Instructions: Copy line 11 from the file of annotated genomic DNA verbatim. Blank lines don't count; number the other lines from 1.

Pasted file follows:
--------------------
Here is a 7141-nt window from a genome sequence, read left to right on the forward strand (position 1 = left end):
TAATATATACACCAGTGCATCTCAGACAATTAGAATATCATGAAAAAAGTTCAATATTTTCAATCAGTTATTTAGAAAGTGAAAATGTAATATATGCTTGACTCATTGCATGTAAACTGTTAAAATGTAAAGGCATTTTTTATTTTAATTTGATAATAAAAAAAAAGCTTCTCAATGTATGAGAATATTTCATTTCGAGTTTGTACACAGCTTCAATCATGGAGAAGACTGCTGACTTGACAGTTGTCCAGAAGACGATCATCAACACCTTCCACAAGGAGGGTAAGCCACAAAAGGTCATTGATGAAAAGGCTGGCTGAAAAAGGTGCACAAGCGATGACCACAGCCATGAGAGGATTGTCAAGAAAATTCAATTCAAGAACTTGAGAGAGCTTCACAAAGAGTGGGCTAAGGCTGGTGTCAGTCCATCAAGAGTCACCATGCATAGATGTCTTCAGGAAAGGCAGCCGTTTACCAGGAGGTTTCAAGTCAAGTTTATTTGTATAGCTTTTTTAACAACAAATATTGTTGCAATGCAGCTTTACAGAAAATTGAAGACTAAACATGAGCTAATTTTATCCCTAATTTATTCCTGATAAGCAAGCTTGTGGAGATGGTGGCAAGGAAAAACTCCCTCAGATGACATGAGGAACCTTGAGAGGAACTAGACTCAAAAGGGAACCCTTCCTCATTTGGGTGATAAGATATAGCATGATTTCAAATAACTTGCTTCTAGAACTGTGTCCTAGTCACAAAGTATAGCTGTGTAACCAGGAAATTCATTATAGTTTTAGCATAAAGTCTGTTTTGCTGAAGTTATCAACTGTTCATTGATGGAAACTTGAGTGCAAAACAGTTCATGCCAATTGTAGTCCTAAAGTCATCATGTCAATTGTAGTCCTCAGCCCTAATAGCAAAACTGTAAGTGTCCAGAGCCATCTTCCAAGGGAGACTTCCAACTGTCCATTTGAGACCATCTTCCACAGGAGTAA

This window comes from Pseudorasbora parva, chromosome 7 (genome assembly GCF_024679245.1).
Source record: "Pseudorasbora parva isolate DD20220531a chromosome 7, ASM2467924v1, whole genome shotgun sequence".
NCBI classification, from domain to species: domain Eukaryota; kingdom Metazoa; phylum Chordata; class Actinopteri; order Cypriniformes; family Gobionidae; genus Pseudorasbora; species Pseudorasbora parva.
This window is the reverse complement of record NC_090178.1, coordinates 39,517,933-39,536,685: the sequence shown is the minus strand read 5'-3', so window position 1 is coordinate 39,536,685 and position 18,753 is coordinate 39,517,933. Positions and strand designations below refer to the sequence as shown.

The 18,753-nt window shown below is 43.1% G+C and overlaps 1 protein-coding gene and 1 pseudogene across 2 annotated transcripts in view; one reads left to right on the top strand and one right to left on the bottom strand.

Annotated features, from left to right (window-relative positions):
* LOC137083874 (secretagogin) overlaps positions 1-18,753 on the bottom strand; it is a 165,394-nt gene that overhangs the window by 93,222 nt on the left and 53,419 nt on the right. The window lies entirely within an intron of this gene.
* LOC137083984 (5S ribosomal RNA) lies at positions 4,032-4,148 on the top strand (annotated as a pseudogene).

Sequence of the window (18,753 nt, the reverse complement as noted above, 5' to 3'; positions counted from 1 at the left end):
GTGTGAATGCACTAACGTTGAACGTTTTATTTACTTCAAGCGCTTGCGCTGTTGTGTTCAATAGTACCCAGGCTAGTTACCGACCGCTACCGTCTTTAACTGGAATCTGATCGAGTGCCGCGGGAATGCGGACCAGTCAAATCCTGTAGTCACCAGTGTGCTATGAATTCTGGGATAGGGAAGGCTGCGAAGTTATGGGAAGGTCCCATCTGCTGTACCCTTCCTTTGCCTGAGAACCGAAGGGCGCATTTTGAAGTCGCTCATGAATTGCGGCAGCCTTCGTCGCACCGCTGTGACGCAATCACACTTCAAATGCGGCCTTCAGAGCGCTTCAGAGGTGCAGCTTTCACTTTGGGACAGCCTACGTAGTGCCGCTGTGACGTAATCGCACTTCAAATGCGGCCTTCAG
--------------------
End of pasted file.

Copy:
Sequence of the window (18,753 nt, the reverse complement as noted above, 5' to 3'; positions counted from 1 at the left end):